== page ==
Lately it feels like life is running on ahead of me at a pace I cannot match. I try to catch up, and my life skips easily away. Just as my life reaches the other side of the street, the stoplight turns red and halts me. Life ambles forward.
Optimal velocity is difficult to achieve and sustain. Rather, it happens for me sporadically, and the rest of the time I wish things were different from either side of the ideal.
This perpetual sensation of not keeping up, of maintaining an unusually high personal speed, created discomfort and frustration. Greater demands in one area of my life meant that something had to go. Additional time in front of a computer while I wrote for pleasure was what I gradually and temporarily erased from the day-to-day.
Even though I think I made the right choice in doing so, I miss spending time here. Chasing Mailboxes has been a space to write unabashedly about cycling and running around the city. It’s a far cry from the writing I do in my work, and I consistently find it freeing.
This little blog has had the unexpected benefit of connecting me to others who share my interests. It’s been rewarding to see the blog gather a regular readership over time, and to engage in virtual conversations with people. Occasionally, we even happen to meet in real life.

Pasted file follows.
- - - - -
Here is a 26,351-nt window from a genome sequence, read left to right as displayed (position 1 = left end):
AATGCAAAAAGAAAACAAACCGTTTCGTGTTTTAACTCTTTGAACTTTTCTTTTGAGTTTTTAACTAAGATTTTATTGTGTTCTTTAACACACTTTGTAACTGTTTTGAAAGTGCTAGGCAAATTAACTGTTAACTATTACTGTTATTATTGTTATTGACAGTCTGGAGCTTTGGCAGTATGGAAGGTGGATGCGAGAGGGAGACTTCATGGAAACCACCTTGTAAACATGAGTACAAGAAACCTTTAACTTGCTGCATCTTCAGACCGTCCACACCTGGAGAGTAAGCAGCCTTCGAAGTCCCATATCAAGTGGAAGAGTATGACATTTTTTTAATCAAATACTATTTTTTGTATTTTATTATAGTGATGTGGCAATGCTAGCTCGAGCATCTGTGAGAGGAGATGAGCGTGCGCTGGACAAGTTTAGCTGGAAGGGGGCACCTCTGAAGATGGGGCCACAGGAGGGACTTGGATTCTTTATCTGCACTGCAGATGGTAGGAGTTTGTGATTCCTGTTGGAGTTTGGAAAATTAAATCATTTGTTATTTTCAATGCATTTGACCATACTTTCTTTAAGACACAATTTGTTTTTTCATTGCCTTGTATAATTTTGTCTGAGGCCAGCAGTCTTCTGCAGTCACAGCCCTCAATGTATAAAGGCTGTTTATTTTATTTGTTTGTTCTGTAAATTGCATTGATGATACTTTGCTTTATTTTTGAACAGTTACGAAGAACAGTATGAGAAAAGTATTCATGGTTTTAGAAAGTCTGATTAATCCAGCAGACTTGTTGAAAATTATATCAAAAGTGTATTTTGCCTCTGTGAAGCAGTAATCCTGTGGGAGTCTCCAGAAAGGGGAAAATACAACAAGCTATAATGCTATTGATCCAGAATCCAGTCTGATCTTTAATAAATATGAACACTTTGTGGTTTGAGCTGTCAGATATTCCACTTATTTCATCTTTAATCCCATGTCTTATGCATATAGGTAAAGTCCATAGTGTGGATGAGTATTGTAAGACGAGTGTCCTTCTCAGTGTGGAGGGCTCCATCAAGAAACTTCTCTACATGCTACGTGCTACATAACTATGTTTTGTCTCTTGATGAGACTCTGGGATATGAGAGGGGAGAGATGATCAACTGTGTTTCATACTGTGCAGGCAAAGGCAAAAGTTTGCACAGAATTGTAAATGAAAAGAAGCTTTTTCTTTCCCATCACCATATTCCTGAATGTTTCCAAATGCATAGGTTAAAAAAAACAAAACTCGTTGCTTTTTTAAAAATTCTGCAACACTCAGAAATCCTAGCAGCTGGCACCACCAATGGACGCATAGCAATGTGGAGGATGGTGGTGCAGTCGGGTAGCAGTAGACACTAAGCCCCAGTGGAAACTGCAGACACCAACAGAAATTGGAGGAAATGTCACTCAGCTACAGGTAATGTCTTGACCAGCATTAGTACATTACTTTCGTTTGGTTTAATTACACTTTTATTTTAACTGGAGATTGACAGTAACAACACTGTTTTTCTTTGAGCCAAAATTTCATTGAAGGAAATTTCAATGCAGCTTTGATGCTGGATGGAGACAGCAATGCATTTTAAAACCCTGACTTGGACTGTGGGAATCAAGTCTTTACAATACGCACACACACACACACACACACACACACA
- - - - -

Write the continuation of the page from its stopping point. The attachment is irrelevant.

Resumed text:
I can’t believe all the content, posts, and memories that have accumulated here over the last six years. Chasing Mailboxes is a second home to me.
This post may not make sense to everyone. Most people understand that a personal blog is an on-your-own-terms affair. But that’s the thing. Once I started blogging, I did apply my own terms. Recently I’ve had to change those, and it has taken some time to accept them.
Taking a break from the blog has not been all bad. It’s been satisfying to experience riding and running as solely acts of the moment, rather than activities of reflection as well. It’s by stepping away that I also remembered what I love about blogging.
And I’m glad I didn’t write posts without any heart in order to adhere to some self-imposed schedule. I may not be a great writer, but over the years I’ve earnestly been attempting to show you the heart behind these words.